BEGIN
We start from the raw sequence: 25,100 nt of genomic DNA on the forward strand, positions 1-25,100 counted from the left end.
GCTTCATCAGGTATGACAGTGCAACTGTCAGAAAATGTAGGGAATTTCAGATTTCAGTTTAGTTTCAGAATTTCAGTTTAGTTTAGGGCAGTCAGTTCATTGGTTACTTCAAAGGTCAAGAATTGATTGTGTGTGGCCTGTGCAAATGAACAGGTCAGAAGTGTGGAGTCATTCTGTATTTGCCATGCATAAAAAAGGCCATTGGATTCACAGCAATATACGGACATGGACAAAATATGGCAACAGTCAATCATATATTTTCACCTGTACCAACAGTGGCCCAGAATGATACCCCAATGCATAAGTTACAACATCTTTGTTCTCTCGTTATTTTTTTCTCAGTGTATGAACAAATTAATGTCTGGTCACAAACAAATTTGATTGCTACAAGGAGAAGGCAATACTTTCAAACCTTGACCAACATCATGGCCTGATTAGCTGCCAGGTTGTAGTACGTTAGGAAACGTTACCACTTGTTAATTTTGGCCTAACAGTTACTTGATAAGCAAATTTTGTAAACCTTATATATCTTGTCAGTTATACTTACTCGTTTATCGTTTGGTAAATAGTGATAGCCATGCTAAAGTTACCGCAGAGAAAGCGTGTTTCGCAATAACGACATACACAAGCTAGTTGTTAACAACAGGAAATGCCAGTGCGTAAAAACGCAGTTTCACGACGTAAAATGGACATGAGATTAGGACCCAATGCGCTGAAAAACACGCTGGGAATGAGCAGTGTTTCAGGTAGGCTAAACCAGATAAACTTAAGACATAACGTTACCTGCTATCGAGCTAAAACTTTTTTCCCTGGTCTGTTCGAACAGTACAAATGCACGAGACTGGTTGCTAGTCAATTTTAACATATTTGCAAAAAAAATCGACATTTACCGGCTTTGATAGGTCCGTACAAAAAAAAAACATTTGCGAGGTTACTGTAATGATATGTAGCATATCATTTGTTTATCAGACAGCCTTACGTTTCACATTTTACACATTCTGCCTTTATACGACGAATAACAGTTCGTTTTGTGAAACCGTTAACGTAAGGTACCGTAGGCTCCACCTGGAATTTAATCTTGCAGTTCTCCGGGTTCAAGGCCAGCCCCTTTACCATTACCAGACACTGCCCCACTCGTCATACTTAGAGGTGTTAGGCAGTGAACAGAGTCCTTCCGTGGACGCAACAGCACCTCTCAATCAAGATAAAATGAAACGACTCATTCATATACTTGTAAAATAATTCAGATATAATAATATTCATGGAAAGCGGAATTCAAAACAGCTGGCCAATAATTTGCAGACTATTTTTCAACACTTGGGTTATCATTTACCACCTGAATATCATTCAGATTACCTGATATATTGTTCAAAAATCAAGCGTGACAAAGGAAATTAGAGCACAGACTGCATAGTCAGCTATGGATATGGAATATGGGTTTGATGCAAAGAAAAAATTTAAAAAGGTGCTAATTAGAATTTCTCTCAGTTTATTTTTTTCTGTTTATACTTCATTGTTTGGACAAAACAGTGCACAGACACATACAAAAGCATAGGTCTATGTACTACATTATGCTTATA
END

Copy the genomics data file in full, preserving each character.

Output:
We start from the raw sequence: 25,100 nt of genomic DNA on the forward strand, positions 1-25,100 counted from the left end.
GCTTCATCAGGTATGACAGTGCAACTGTCAGAAAATGTAGGGAATTTCAGATTTCAGTTTAGTTTCAGAATTTCAGTTTAGTTTAGGGCAGTCAGTTCATTGGTTACTTCAAAGGTCAAGAATTGATTGTGTGTGGCCTGTGCAAATGAACAGGTCAGAAGTGTGGAGTCATTCTGTATTTGCCATGCATAAAAAAGGCCATTGGATTCACAGCAATATACGGACATGGACAAAATATGGCAACAGTCAATCATATATTTTCACCTGTACCAACAGTGGCCCAGAATGATACCCCAATGCATAAGTTACAACATCTTTGTTCTCTCGTTATTTTTTTCTCAGTGTATGAACAAATTAATGTCTGGTCACAAACAAATTTGATTGCTACAAGGAGAAGGCAATACTTTCAAACCTTGACCAACATCATGGCCTGATTAGCTGCCAGGTTGTAGTACGTTAGGAAACGTTACCACTTGTTAATTTTGGCCTAACAGTTACTTGATAAGCAAATTTTGTAAACCTTATATATCTTGTCAGTTATACTTACTCGTTTATCGTTTGGTAAATAGTGATAGCCATGCTAAAGTTACCGCAGAGAAAGCGTGTTTCGCAATAACGACATACACAAGCTAGTTGTTAACAACAGGAAATGCCAGTGCGTAAAAACGCAGTTTCACGACGTAAAATGGACATGAGATTAGGACCCAATGCGCTGAAAAACACGCTGGGAATGAGCAGTGTTTCAGGTAGGCTAAACCAGATAAACTTAAGACATAACGTTACCTGCTATCGAGCTAAAACTTTTTTCCCTGGTCTGTTCGAACAGTACAAATGCACGAGACTGGTTGCTAGTCAATTTTAACATATTTGCAAAAAAAATCGACATTTACCGGCTTTGATAGGTCCGTACAAAAAAAAAACATTTGCGAGGTTACTGTAATGATATGTAGCATATCATTTGTTTATCAGACAGCCTTACGTTTCACATTTTACACATTCTGCCTTTATACGACGAATAACAGTTCGTTTTGTGAAACCGTTAACGTAAGGTACCGTAGGCTCCACCTGGAATTTAATCTTGCAGTTCTCCGGGTTCAAGGCCAGCCCCTTTACCATTACCAGACACTGCCCCACTCGTCATACTTAGAGGTGTTAGGCAGTGAACAGAGTCCTTCCGTGGACGCAACAGCACCTCTCAATCAAGATAAAATGAAACGACTCATTCATATACTTGTAAAATAATTCAGATATAATAATATTCATGGAAAGCGGAATTCAAAACAGCTGGCCAATAATTTGCAGACTATTTTTCAACACTTGGGTTATCATTTACCACCTGAATATCATTCAGATTACCTGATATATTGTTCAAAAATCAAGCGTGACAAAGGAAATTAGAGCACAGACTGCATAGTCAGCTATGGATATGGAATATGGGTTTGATGCAAAGAAAAAATTTAAAAAGGTGCTAATTAGAATTTCTCTCAGTTTATTTTTTTCTGTTTATACTTCATTGTTTGGACAAAACAGTGCACAGACACATACAAAAGCATAGGTCTATGTACTACATTATGCTTATA